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            NJDEP employees also participate in a program to bring environmental education to Cuba, including teaching the use of Geographic Information Systems (GIS), a dramatic technological advancement that increases the availability and usability of information. GIS is a computerized mapping tool that uses various types of data to create complete environmental profiles of selected geographic areas, and is used for resource-based decision making at all levels of government. NJDEP has expanded the use of GIS throughout New Jersey, and also has been sharing its GIS expertise with other countries, including Germany.

                Last year, NJDEP joined Germany and EPA in a workgroup to share information on the cleanup of hazardous waste sites and each other's technologies. The redevelopment of contaminated sites is a concern in many countries and requires an integrated approach to protect human health and the environment. Many countries have committed extensive resources to the effort to address the environmental, social and economic issues related to the clean up of hazardous waste sites. Brownfields redevelopment is a way to rebuild urban viability. The challenge is how to capitalize on the resources, expertise and knowledge of countries that are developing solutions to these issues, and to effectively share this information.

                It is clear that the successful redevelopment of brown fields requires the cooperative efforts of federal and state agencies, as well as industry and local governments. Both Germany and New Jersey identified similar obstacles to the redevelopment of abandoned contaminated properties such as sprawl, liability, identification and marketing. New Jersey, USEPA and Germany agreed to develop training, guidance materials and web sites that describe additional resources that can be used by all interested parties to facilitate the cleanup and reuse of contaminated properties.

                Redeveloping and reinvesting in urban centers makes good environmental and economic sense. Brownfields redevelopment prevents further land consumption, saves money through the use of available infrastructure, broadens the local tax base, and socially and economically revitalizes urban communities. Our brownfields redevelopment program provides grants to local governments to acquire and clean up contaminated properties. NJDEP's successful brownfields program won national awards ) for the past three years for innovative redevelopment projects. By reinvesting in our brownfields sites, encouraging partnerships with businesses and other levels of government, New Jersey can continue to facilitate brownfields redevelopment and 1 thus, sustainability in several ways.

                Another example of New Jersey's international environmental efforts includes the state asking the federal government for a regional ban on the harvesting of horseshoe crabs in Delaware Bay. The crab eggs provide food for declining populations of neo- tropical birds that migrate between continents. The birds, such as the red knot, travel from Chile to the Delaware Bay Region, then to the Arctic, and their food supply has become scarcer due to over-harvesting by fishermen. While New Jersey and a few other states had banned harvesting, the entire multi-state region and the relevant federal agency had not. NJDEP led a multi-country science team to track the birds through their entire journey, to generate enough data to prove the need for a regional ban.7 We asked staff to volunteer to help the scientists band birds and perform counts. NJDEP also provided funding and expertise to landowners in the region to better manage their land to help the birds during their stay. Last year, the Bush Administration agreed to the request by NJDEP and others to issue a regional ban on horseshoe crab harvesting and stated that it would develop a sanctuary.8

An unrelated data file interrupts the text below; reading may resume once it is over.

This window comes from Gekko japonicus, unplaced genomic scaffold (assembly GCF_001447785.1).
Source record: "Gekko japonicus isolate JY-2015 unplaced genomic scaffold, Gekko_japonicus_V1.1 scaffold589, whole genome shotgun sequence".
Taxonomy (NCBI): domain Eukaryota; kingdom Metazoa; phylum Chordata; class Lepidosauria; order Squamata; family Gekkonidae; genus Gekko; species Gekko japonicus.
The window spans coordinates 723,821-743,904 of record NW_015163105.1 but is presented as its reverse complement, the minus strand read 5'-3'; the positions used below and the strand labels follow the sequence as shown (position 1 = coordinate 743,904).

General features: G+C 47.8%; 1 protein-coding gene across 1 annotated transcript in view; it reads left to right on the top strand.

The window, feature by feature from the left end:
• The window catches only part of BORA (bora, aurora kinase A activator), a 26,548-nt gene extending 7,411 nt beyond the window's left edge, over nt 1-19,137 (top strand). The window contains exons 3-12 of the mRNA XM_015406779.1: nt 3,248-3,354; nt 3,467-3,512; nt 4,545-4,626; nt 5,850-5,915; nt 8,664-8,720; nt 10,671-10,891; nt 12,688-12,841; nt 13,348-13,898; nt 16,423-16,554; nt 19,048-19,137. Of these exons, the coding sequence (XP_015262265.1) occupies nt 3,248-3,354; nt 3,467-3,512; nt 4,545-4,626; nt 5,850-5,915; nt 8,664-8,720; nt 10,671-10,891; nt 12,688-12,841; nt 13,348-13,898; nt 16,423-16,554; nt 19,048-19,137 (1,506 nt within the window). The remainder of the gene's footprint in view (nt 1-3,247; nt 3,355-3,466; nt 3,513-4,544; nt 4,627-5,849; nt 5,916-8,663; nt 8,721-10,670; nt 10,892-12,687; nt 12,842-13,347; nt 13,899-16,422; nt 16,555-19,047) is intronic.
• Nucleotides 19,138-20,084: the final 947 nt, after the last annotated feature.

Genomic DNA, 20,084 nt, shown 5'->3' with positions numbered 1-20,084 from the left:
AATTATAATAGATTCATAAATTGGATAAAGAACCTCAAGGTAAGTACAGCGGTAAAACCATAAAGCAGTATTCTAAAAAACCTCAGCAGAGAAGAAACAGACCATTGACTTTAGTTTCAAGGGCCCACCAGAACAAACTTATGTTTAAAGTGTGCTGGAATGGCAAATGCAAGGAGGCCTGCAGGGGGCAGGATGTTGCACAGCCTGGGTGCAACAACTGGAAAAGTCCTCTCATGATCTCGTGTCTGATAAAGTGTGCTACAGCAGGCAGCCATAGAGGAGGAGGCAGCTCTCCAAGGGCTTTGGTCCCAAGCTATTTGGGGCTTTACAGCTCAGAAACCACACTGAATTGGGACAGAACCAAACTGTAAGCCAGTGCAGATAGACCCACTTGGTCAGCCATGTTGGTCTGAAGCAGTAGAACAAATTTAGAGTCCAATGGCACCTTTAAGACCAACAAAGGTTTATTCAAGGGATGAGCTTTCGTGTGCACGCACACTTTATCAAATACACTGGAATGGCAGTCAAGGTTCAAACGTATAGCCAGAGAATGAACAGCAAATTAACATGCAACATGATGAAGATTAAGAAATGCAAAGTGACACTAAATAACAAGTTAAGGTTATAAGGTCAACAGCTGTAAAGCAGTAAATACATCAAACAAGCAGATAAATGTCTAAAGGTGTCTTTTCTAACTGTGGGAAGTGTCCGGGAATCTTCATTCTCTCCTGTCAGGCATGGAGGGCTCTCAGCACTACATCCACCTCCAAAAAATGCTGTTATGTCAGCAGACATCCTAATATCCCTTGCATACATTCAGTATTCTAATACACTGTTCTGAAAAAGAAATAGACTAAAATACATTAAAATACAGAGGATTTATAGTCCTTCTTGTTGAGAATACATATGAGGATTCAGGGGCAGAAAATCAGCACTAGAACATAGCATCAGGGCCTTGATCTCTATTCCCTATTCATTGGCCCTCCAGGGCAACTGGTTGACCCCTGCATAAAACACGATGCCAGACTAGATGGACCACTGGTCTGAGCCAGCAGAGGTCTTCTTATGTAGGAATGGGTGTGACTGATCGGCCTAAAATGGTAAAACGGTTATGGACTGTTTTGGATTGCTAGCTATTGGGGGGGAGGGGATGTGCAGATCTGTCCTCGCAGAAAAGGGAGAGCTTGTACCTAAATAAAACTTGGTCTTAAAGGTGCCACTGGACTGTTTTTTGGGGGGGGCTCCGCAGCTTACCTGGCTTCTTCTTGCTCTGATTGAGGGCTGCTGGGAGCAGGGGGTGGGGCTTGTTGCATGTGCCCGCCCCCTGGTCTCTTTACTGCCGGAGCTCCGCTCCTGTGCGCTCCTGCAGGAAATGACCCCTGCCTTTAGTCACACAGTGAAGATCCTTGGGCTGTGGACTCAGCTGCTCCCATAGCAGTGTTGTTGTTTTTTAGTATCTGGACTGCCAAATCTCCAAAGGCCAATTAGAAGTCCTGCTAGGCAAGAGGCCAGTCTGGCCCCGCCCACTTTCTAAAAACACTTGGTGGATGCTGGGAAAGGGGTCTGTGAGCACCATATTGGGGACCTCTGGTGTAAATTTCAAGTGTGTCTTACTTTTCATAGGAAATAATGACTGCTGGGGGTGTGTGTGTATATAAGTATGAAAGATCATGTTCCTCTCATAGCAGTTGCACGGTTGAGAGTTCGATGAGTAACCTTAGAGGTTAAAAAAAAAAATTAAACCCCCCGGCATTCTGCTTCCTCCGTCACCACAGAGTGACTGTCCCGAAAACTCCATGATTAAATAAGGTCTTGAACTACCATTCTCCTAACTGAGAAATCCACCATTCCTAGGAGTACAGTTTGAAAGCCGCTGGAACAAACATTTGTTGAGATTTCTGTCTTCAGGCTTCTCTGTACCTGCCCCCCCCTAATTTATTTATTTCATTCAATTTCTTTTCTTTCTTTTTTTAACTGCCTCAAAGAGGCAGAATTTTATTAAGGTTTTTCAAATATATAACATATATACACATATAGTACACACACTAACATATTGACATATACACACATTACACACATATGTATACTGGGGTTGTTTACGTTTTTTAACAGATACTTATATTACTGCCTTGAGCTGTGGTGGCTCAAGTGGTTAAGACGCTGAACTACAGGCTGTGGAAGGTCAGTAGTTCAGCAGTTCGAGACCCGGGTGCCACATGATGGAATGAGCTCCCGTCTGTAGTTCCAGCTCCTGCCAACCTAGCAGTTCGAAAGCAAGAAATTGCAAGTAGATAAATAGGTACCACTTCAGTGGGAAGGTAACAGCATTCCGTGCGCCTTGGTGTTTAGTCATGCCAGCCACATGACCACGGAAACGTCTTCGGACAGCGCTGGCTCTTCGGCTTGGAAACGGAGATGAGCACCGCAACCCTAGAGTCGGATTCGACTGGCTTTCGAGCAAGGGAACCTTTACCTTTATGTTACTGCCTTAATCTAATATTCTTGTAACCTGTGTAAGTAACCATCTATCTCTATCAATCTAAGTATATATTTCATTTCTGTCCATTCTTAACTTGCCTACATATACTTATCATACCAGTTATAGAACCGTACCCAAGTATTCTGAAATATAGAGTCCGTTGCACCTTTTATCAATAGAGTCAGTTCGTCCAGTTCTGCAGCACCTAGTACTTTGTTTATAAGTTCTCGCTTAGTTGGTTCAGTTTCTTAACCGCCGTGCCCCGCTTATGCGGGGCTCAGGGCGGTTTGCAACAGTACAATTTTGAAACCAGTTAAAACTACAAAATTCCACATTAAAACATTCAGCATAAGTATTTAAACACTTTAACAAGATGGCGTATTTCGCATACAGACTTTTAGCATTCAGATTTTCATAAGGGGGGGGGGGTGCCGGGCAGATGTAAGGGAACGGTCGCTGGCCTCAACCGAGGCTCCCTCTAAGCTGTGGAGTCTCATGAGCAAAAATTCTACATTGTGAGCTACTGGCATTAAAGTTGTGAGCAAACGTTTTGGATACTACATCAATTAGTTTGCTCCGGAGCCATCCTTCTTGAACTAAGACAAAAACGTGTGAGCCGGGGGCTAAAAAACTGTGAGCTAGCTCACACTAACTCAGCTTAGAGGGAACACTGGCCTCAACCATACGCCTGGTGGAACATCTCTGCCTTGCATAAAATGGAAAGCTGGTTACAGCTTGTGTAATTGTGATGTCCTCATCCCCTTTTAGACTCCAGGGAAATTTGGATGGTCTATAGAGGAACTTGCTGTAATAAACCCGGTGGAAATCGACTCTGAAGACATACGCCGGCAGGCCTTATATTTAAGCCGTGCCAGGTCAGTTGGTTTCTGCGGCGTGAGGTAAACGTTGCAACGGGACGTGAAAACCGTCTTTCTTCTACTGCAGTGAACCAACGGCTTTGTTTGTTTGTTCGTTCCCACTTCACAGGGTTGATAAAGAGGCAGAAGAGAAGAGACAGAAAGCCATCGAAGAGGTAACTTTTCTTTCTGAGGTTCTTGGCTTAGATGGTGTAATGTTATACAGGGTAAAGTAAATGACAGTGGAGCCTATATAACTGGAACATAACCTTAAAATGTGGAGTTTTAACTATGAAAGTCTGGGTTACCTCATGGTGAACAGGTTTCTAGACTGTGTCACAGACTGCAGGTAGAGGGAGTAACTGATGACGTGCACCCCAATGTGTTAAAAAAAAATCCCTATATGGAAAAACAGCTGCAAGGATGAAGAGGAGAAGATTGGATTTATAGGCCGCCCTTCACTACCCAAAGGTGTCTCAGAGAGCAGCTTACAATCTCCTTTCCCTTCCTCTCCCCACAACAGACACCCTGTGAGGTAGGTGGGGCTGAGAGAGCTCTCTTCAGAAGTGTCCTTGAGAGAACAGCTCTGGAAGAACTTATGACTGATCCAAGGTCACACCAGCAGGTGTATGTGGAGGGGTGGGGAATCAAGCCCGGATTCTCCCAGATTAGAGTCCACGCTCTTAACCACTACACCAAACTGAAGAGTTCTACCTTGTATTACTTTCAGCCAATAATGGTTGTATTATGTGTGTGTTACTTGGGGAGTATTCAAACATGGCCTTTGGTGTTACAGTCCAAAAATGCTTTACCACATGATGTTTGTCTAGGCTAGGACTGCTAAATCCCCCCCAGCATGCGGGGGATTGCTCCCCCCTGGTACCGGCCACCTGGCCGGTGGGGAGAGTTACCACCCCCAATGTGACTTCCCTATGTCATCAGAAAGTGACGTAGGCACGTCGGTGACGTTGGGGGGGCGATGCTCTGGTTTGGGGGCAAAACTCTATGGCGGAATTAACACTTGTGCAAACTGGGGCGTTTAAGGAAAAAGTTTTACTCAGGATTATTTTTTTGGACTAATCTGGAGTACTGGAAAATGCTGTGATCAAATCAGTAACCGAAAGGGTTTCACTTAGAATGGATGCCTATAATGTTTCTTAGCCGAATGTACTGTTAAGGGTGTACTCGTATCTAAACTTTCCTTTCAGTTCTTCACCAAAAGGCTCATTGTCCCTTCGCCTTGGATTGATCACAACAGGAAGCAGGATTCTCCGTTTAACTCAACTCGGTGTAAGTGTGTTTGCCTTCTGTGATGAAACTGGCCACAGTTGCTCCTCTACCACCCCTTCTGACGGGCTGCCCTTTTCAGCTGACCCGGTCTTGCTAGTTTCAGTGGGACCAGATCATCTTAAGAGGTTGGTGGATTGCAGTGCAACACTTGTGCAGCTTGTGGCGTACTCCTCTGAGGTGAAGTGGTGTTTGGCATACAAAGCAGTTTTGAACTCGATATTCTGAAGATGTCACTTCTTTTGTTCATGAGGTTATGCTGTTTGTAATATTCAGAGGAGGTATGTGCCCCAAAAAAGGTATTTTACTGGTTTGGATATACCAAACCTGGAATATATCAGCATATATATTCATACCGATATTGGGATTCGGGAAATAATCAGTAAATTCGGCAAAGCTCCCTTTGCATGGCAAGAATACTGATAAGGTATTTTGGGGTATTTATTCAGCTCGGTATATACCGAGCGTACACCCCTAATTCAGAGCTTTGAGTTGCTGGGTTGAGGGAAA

The national Right-to-Know Program, to gather and make available to the public data on the level of certain chemicals emitted into the environment, began in New Jersey. This program, considered by environmental policy experts to be one of the most successful environmental initiatives, shows how one states efforts can spread beyond to a larger national scale. The program also has received inquiries through the years from various countries showing how information and strategies can flow between the state and international scales.

States should take the initiative in addressing global level problems that have both an effect at the local level and for which effective local action can be taken. However, this does not mean that global level actions are not necessary.


                All of the programs described above are intended to create a coordinated and balanced approach to the pursuit of sustainability. No matter what the environmental challenges might be, we have to join together to solve them. No one person, group or agency can do it all. Partnering at all levels of business, government and private organizations is key to success.

Seton Hall Journal of Diplomacy and International Relations

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